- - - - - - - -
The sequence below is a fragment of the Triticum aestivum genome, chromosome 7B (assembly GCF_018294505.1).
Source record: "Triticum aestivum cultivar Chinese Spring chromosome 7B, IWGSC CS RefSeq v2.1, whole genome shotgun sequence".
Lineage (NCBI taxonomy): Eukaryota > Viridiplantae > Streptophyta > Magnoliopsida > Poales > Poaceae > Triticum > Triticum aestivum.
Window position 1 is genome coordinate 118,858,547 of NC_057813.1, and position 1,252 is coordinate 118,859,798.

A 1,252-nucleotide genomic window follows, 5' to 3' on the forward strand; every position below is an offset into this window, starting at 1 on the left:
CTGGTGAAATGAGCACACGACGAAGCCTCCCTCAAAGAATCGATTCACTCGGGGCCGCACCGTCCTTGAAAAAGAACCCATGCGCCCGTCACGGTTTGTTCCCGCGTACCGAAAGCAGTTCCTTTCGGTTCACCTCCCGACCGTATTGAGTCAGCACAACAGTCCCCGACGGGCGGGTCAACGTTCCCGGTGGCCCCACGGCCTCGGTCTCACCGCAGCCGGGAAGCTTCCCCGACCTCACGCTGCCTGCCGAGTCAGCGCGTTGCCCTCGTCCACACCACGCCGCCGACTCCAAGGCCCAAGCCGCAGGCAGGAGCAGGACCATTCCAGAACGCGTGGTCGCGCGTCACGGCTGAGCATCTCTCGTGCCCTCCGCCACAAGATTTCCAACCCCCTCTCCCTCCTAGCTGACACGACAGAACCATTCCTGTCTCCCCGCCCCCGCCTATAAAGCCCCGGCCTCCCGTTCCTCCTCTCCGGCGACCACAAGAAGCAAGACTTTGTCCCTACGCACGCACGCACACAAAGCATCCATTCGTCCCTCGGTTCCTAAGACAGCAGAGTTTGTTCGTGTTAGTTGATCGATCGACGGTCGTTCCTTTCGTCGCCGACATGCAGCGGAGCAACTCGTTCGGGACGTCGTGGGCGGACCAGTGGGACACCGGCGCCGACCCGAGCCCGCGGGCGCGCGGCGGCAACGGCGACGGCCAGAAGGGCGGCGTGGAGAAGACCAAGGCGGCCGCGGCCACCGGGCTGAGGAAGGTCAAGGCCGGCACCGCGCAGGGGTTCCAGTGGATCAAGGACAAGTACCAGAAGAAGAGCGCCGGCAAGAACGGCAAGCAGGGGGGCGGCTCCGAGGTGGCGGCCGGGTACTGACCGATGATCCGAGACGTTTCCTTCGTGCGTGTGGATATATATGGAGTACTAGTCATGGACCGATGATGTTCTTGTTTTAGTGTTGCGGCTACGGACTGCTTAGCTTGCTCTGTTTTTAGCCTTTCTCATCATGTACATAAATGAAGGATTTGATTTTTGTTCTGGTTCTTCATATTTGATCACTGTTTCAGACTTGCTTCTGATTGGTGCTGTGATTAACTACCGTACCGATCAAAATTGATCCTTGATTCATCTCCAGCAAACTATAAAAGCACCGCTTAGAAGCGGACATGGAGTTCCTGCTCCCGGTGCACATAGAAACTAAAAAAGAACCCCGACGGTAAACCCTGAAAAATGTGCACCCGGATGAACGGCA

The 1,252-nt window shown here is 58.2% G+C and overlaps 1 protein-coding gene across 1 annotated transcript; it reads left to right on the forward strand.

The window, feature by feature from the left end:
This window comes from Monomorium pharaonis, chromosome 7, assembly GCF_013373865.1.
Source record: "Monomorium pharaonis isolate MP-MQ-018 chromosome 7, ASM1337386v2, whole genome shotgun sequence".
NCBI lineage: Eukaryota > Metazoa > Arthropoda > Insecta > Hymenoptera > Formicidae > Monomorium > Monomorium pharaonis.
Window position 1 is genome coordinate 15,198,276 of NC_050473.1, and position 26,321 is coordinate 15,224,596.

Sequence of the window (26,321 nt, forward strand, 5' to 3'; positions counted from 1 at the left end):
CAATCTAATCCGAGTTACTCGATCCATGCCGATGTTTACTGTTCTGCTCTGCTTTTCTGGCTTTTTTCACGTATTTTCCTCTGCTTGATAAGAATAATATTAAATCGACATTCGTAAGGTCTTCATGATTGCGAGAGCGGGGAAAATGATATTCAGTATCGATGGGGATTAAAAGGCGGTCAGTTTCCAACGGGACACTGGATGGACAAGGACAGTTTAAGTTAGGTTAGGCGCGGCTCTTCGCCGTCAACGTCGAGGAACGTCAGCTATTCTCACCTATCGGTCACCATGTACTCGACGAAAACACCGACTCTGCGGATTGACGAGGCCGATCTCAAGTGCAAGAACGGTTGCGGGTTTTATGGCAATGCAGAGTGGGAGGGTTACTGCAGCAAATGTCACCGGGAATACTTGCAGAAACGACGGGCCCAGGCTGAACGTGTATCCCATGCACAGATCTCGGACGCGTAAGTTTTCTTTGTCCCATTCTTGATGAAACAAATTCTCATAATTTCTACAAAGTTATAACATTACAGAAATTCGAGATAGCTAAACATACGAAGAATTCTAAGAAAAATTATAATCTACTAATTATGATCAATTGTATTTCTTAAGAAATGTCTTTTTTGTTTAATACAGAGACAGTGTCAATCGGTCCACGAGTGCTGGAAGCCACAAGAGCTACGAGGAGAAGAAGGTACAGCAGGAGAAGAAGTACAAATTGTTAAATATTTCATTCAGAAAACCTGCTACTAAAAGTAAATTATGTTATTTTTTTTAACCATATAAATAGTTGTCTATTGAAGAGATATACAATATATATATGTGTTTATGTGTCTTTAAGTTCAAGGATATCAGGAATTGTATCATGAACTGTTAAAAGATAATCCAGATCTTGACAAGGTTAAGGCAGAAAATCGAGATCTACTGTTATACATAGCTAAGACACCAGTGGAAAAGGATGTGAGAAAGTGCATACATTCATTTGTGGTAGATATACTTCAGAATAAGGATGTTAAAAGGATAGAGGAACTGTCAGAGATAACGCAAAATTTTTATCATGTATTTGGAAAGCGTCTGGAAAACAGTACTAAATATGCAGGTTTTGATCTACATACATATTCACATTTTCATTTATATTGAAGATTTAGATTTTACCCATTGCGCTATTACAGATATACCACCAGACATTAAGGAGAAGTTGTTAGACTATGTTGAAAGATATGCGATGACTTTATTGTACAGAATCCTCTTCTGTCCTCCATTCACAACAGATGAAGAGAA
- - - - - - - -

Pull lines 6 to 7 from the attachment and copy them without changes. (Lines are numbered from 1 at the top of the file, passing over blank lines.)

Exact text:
CTGGTGAAATGAGCACACGACGAAGCCTCCCTCAAAGAATCGATTCACTCGGGGCCGCACCGTCCTTGAAAAAGAACCCATGCGCCCGTCACGGTTTGTTCCCGCGTACCGAAAGCAGTTCCTTTCGGTTCACCTCCCGACCGTATTGAGTCAGCACAACAGTCCCCGACGGGCGGGTCAACGTTCCCGGTGGCCCCACGGCCTCGGTCTCACCGCAGCCGGGAAGCTTCCCCGACCTCACGCTGCCTGCCGAGTCAGCGCGTTGCCCTCGTCCACACCACGCCGCCGACTCCAAGGCCCAAGCCGCAGGCAGGAGCAGGACCATTCCAGAACGCGTGGTCGCGCGTCACGGCTGAGCATCTCTCGTGCCCTCCGCCACAAGATTTCCAACCCCCTCTCCCTCCTAGCTGACACGACAGAACCATTCCTGTCTCCCCGCCCCCGCCTATAAAGCCCCGGCCTCCCGTTCCTCCTCTCCGGCGACCACAAGAAGCAAGACTTTGTCCCTACGCACGCACGCACACAAAGCATCCATTCGTCCCTCGGTTCCTAAGACAGCAGAGTTTGTTCGTGTTAGTTGATCGATCGACGGTCGTTCCTTTCGTCGCCGACATGCAGCGGAGCAACTCGTTCGGGACGTCGTGGGCGGACCAGTGGGACACCGGCGCCGACCCGAGCCCGCGGGCGCGCGGCGGCAACGGCGACGGCCAGAAGGGCGGCGTGGAGAAGACCAAGGCGGCCGCGGCCACCGGGCTGAGGAAGGTCAAGGCCGGCACCGCGCAGGGGTTCCAGTGGATCAAGGACAAGTACCAGAAGAAGAGCGCCGGCAAGAACGGCAAGCAGGGGGGCGGCTCCGAGGTGGCGGCCGGGTACTGACCGATGATCCGAGACGTTTCCTTCGTGCGTGTGGATATATATGGAGTACTAGTCATGGACCGATGATGTTCTTGTTTTAGTGTTGCGGCTACGGACTGCTTAGCTTGCTCTGTTTTTAGCCTTTCTCATCATGTACATAAATGAAGGATTTGATTTTTGTTCTGGTTCTTCATATTTGATCACTGTTTCAGACTTGCTTCTGATTGGTGCTGTGATTAACTACCGTACCGATCAAAATTGATCCTTGATTCATCTCCAGCAAACTATAAAAGCACCGCTTAGAAGCGGACATGGAGTTCCTGCTCCCGGTGCACATAGAAACTAAAAAAGAACCCCGACGGTAAACCCTGAAAAATGTGCACCCGGATGAACGGCA

The 1,252-nt window shown here is 58.2% G+C and overlaps 1 protein-coding gene across 1 annotated transcript; it reads left to right on the forward strand.